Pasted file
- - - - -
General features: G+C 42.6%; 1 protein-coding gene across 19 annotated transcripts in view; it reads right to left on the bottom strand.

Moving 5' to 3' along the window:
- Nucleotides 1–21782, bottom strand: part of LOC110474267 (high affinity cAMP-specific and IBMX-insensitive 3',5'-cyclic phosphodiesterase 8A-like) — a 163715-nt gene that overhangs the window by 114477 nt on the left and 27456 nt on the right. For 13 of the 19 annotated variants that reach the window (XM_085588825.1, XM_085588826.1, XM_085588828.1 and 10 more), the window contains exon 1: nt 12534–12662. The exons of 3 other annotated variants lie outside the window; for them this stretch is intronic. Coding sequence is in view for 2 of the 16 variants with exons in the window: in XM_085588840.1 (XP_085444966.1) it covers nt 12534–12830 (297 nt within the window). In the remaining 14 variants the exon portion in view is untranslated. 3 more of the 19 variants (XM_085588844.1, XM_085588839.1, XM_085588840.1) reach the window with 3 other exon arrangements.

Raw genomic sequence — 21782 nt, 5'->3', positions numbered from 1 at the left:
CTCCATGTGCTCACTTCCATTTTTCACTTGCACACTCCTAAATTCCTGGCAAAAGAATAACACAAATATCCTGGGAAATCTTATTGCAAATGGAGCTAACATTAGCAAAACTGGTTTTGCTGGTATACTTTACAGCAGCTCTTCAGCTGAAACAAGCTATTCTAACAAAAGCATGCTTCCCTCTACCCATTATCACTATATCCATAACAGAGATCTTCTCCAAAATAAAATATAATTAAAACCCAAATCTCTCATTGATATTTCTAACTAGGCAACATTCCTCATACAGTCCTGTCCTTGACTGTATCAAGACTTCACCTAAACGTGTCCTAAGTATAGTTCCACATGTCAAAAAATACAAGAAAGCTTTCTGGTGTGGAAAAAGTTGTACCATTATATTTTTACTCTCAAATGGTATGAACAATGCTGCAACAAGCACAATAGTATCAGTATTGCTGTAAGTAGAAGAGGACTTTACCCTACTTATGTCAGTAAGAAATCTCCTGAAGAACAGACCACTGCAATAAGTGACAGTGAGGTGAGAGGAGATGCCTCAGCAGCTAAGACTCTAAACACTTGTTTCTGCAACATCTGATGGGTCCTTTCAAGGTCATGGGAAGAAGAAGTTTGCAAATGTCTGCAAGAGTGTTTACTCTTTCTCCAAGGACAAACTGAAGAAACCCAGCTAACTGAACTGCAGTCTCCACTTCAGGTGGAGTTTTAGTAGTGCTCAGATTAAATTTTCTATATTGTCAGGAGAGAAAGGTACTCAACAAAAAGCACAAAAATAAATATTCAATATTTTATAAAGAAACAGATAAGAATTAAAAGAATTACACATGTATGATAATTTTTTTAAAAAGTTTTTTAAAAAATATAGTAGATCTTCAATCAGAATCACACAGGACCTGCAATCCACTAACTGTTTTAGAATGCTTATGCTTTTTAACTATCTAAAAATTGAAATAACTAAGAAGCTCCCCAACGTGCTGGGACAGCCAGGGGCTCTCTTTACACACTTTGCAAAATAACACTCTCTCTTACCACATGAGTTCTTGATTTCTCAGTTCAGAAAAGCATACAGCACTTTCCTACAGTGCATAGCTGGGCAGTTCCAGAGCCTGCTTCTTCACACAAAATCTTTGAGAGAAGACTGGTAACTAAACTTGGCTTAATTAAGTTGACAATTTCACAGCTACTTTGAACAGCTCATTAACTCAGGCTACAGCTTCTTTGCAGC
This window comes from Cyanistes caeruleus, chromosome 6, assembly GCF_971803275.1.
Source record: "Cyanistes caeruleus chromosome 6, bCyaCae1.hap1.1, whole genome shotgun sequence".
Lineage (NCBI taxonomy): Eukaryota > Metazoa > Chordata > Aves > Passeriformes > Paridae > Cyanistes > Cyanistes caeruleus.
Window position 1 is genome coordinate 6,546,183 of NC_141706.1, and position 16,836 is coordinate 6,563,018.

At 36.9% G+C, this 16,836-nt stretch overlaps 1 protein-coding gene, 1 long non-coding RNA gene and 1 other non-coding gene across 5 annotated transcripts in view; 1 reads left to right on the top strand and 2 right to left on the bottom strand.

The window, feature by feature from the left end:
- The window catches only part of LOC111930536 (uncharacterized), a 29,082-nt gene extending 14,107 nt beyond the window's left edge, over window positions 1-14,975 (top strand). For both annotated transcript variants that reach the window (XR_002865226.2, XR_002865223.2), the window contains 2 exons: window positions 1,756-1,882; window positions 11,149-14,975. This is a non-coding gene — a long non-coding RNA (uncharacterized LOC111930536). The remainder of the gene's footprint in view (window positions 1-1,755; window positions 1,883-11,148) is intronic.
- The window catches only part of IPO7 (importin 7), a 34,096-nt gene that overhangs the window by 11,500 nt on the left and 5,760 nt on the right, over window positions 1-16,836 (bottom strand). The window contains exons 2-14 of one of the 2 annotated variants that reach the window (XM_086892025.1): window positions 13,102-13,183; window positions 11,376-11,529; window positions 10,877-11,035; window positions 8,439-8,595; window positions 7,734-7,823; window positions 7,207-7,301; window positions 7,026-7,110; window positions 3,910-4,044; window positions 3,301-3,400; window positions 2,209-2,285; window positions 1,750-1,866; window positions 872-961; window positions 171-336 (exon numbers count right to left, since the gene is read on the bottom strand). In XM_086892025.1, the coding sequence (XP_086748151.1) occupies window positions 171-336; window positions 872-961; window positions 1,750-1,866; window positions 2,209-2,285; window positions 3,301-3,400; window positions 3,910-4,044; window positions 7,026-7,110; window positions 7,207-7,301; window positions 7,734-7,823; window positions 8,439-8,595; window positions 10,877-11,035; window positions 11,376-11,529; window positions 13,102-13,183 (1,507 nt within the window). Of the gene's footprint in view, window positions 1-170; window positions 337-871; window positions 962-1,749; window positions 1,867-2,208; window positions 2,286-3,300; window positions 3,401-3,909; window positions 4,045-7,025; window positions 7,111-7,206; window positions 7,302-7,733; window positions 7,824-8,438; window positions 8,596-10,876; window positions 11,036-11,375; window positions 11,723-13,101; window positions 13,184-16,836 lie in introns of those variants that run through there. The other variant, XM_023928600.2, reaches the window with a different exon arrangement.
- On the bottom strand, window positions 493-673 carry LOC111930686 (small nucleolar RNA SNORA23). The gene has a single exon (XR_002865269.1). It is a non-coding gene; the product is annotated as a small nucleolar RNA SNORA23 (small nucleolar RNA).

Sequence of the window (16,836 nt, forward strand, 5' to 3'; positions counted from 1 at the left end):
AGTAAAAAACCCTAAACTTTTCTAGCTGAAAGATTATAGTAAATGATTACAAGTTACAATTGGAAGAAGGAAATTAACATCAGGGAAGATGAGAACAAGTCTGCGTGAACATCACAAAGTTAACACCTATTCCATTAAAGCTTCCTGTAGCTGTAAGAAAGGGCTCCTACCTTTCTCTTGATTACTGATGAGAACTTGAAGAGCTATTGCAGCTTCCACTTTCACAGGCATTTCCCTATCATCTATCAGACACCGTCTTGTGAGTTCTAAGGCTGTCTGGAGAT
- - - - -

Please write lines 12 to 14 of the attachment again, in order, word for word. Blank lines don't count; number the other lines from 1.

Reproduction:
- The window catches only part of LOC111930536 (uncharacterized), a 29,082-nt gene extending 14,107 nt beyond the window's left edge, over window positions 1-14,975 (top strand). For both annotated transcript variants that reach the window (XR_002865226.2, XR_002865223.2), the window contains 2 exons: window positions 1,756-1,882; window positions 11,149-14,975. This is a non-coding gene — a long non-coding RNA (uncharacterized LOC111930536). The remainder of the gene's footprint in view (window positions 1-1,755; window positions 1,883-11,148) is intronic.
- The window catches only part of IPO7 (importin 7), a 34,096-nt gene that overhangs the window by 11,500 nt on the left and 5,760 nt on the right, over window positions 1-16,836 (bottom strand). The window contains exons 2-14 of one of the 2 annotated variants that reach the window (XM_086892025.1): window positions 13,102-13,183; window positions 11,376-11,529; window positions 10,877-11,035; window positions 8,439-8,595; window positions 7,734-7,823; window positions 7,207-7,301; window positions 7,026-7,110; window positions 3,910-4,044; window positions 3,301-3,400; window positions 2,209-2,285; window positions 1,750-1,866; window positions 872-961; window positions 171-336 (exon numbers count right to left, since the gene is read on the bottom strand). In XM_086892025.1, the coding sequence (XP_086748151.1) occupies window positions 171-336; window positions 872-961; window positions 1,750-1,866; window positions 2,209-2,285; window positions 3,301-3,400; window positions 3,910-4,044; window positions 7,026-7,110; window positions 7,207-7,301; window positions 7,734-7,823; window positions 8,439-8,595; window positions 10,877-11,035; window positions 11,376-11,529; window positions 13,102-13,183 (1,507 nt within the window). Of the gene's footprint in view, window positions 1-170; window positions 337-871; window positions 962-1,749; window positions 1,867-2,208; window positions 2,286-3,300; window positions 3,401-3,909; window positions 4,045-7,025; window positions 7,111-7,206; window positions 7,302-7,733; window positions 7,824-8,438; window positions 8,596-10,876; window positions 11,036-11,375; window positions 11,723-13,101; window positions 13,184-16,836 lie in introns of those variants that run through there. The other variant, XM_023928600.2, reaches the window with a different exon arrangement.
- On the bottom strand, window positions 493-673 carry LOC111930686 (small nucleolar RNA SNORA23). The gene has a single exon (XR_002865269.1). It is a non-coding gene; the product is annotated as a small nucleolar RNA SNORA23 (small nucleolar RNA).